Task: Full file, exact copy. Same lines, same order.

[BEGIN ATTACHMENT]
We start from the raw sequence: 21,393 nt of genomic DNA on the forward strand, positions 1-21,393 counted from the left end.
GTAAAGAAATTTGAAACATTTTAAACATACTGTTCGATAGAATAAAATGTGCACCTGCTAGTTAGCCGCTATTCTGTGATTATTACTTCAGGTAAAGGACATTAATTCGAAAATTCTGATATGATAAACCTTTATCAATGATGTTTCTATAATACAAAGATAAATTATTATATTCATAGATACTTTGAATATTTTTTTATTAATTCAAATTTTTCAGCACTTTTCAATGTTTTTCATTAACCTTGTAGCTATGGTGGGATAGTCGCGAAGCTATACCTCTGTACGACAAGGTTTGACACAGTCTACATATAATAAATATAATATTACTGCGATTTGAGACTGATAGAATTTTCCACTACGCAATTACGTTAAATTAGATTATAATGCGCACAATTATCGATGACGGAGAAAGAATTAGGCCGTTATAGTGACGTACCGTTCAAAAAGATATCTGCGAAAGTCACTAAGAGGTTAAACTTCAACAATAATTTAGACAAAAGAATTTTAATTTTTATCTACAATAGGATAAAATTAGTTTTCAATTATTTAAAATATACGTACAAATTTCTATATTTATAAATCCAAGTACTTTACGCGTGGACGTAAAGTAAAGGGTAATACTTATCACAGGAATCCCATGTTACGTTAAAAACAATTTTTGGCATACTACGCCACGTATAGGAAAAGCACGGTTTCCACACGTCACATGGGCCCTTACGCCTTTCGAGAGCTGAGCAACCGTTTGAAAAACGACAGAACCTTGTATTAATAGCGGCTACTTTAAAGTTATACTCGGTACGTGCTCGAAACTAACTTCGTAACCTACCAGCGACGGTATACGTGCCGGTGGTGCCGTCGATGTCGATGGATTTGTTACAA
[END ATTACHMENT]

We start from the raw sequence: 21,393 nt of genomic DNA on the forward strand, positions 1-21,393 counted from the left end.
GTAAAGAAATTTGAAACATTTTAAACATACTGTTCGATAGAATAAAATGTGCACCTGCTAGTTAGCCGCTATTCTGTGATTATTACTTCAGGTAAAGGACATTAATTCGAAAATTCTGATATGATAAACCTTTATCAATGATGTTTCTATAATACAAAGATAAATTATTATATTCATAGATACTTTGAATATTTTTTTATTAATTCAAATTTTTCAGCACTTTTCAATGTTTTTCATTAACCTTGTAGCTATGGTGGGATAGTCGCGAAGCTATACCTCTGTACGACAAGGTTTGACACAGTCTACATATAATAAATATAATATTACTGCGATTTGAGACTGATAGAATTTTCCACTACGCAATTACGTTAAATTAGATTATAATGCGCACAATTATCGATGACGGAGAAAGAATTAGGCCGTTATAGTGACGTACCGTTCAAAAAGATATCTGCGAAAGTCACTAAGAGGTTAAACTTCAACAATAATTTAGACAAAAGAATTTTAATTTTTATCTACAATAGGATAAAATTAGTTTTCAATTATTTAAAATATACGTACAAATTTCTATATTTATAAATCCAAGTACTTTACGCGTGGACGTAAAGTAAAGGGTAATACTTATCACAGGAATCCCATGTTACGTTAAAAACAATTTTTGGCATACTACGCCACGTATAGGAAAAGCACGGTTTCCACACGTCACATGGGCCCTTACGCCTTTCGAGAGCTGAGCAACCGTTTGAAAAACGACAGAACCTTGTATTAATAGCGGCTACTTTAAAGTTATACTCGGTACGTGCTCGAAACTAACTTCGTAACCTACCAGCGACGGTATACGTGCCGGTGGTGCCGTCGATGTCGATGGATTTGTTACAA